always conditioned by the nature of the human intel-
lect and reflecting distortedly the images of things
(Instauratio magna and De augmentis scientiarum,
I, 132, 434, 465-66). The opposing of Adamic
language to conventional human language—a tradi-
tional theme, beginning with patristic philosophy
—assumes in Bacon the value of a hypostasis of op-
position between the immaculate science of the first
days and human science since the Fall, between the
natural language of the first human knowledge and the
conventional language of recovered science. One might
in fact apply to Bacon the observation Basil Willey
makes (The Seventeenth Century Background, London
[1934], p. 174) touching Glanvill: the figure of Adam
becomes a sort of “wish-fulfillment” of the philosopher,
conscious of the limits of human science and language.

The conformity of word to thing, which scientific
communication must at any rate aim at, will therefore
never be the immediate congruency of the Adamic
naming. It will be rather a pragmatic conformity, so
to speak, the fruit of true induction, that is of the new
method of the interpretation of nature. Helpful in this
will be the science of grammar, and in particular phil-
osophical grammar, which has the double task of sub-
jecting current linguistic usage to analysis and of
studying the influence the “genius,” that is to say the
character, of different peoples has upon their respec-
tive languages (De augmentis scientiarum, Works, I,
476a, 654).

Since it is in the last analysis the trustworthiness of
sensory intuition that guarantees semantic congruity,
this congruity becomes the more precarious and com-
promised the more words depart from sensory evi-
dence. Hence the linguistic value attributed to gesture,
emblem, symbol, hieroglyph, all immediately endowed
with sensible analogy to the thing or idea they signify,
and all signifying without recourse to the mediation
of words. The mediation of imagination also guarantees
the sensible evidence of metaphor, which is not there-
fore merely an embellishment of discourse, but has an
essential function as an instrument of communication.


The debt to Bacon of seventeenth-century linguistic
speculation has been stressed by Richard Foster Jones,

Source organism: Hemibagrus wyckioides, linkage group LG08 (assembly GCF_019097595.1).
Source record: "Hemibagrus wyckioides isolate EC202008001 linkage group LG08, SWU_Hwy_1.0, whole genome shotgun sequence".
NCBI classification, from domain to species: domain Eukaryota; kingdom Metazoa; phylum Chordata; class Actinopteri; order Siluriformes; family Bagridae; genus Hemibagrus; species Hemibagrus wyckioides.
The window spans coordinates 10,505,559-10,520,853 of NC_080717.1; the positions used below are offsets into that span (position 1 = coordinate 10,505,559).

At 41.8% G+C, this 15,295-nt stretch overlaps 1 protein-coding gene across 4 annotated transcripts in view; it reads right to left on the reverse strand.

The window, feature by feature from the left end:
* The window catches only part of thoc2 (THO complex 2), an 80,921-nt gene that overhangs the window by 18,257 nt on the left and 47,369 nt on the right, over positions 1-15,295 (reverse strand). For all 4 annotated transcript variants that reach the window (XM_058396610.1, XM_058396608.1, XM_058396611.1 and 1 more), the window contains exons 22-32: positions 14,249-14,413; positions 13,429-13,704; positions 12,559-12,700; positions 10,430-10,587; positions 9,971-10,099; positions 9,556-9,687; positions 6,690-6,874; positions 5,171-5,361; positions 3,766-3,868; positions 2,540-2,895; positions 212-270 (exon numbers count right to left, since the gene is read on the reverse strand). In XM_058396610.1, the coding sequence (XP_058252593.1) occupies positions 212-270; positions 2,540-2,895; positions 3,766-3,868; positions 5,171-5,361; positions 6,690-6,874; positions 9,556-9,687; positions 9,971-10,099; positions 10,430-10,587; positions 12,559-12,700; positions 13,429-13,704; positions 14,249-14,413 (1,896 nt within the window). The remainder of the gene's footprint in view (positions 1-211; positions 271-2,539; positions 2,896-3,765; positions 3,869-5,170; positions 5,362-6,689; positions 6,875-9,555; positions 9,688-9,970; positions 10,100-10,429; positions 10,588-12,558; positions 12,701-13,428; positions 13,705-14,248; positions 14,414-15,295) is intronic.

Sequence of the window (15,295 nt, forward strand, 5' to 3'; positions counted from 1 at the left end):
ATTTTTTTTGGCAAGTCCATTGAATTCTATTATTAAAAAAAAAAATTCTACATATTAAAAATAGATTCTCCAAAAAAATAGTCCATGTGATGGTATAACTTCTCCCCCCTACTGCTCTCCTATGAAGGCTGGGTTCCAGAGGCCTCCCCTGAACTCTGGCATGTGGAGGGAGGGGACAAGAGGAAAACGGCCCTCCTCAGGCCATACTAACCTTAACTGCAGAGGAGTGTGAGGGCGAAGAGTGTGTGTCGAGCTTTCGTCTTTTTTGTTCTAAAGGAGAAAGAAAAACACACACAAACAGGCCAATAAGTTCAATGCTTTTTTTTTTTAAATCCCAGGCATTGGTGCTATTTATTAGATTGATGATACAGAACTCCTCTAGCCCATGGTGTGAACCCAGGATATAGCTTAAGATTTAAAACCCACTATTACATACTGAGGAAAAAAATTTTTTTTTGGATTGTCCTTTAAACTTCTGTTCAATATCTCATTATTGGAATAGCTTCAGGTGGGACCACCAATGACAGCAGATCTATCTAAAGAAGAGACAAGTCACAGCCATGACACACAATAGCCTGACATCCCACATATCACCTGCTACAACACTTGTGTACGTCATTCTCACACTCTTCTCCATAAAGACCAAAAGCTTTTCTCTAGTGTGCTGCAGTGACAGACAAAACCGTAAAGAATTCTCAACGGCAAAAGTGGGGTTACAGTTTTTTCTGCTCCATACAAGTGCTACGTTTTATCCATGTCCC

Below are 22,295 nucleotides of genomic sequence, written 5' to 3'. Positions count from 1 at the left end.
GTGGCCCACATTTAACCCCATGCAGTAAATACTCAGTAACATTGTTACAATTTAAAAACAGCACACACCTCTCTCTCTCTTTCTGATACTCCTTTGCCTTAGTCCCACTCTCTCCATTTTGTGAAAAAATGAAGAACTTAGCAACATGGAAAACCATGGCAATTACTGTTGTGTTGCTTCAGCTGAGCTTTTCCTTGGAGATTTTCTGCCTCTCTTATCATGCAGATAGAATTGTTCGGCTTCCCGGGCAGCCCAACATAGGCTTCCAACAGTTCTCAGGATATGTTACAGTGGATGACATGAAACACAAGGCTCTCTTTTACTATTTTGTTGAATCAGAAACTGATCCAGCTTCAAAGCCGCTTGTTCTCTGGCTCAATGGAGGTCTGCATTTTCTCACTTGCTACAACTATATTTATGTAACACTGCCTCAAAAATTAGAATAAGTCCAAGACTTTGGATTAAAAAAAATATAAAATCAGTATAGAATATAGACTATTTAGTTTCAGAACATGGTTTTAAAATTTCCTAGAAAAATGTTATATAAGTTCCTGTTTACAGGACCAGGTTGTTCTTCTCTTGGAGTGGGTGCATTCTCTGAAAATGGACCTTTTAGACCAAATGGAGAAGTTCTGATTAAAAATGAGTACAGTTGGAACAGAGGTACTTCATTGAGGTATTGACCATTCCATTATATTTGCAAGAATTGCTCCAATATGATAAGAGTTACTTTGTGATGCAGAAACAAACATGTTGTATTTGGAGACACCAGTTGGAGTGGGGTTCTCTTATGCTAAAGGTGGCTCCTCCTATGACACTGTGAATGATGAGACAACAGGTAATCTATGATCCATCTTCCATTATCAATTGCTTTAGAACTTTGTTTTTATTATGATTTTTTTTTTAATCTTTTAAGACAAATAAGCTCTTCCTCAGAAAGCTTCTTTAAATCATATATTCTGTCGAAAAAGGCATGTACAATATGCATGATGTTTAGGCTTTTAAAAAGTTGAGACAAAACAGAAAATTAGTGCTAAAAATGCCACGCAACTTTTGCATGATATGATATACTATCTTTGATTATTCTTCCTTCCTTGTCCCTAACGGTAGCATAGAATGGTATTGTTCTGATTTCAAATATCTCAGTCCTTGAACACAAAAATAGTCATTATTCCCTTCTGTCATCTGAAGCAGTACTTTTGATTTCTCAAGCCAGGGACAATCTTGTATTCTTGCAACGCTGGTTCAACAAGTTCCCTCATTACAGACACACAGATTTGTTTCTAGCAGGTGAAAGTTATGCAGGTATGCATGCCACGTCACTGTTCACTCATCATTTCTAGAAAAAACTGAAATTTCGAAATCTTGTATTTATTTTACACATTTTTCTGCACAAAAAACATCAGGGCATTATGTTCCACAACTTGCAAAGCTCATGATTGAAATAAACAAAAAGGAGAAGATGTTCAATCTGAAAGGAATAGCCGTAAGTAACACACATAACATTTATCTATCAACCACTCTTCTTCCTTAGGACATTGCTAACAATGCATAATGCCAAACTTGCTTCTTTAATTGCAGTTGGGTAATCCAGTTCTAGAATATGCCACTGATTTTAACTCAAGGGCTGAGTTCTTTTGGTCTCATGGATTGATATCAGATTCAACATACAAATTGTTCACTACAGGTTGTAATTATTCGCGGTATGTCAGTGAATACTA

who has shown how from the Baconian “distrust of
language” there descends that opposition of word to
thing, of philological science to experimental science,
which is amply documented in the scientific and
didactic writings of the time. Within this general
framework, with this general posture of mind, linguistic
speculation addresses itself to its particular problems.
Unquestionably the root problem is the problem of the
origin and nature of language. The conventionalist
thesis, generally accepted in entirety, manifests itself
in the first half of the century as confutation of linguis-
tic innatism, as confutation of the idea of a natural lan-
guage, innate, created by and in the logos, which
reveals itself both in the primordial language of hu-
manity and in the astrological signs, and is the common
cipher of macrocosm and microcosm. This idea of a
“language of nature” had been strengthened, doubtless,
by the wide diffusion (following perhaps in the wake
of the magical Platonism of Robert Fludd) of typical
expositions of the mysticism of the Logos: the Philo-
sophia occulta
of Cornelius Agrippa (translated into
English in 1650) and the writings of Jacob Boehme (all
of them translated into English between 1623 and
1661). The most devoted interpreter of this idea, in
England, is John Webster, author of an Academiarum
(London, 1654), a criticism of academic learn-
ing in which Baconian themes interlace with themes
drawn from Renaissance Platonism and from Rosicru-
cian doctrine. Unlike institutional language, which is
“acquisitive,” says Webster, the language of nature is
“dative”; it is the “mystical Idiome” which reveals
itself in “heavenly Magick” and is understood by all
creatures save “sinfull man who hath now lost, defac't
and forgotten it” and has superimposed upon it his
institutional languages (pp. 26-32).

This idea of a language of nature is challenged in
Vindiciae academiarum (Oxford, 1654), Seth Ward's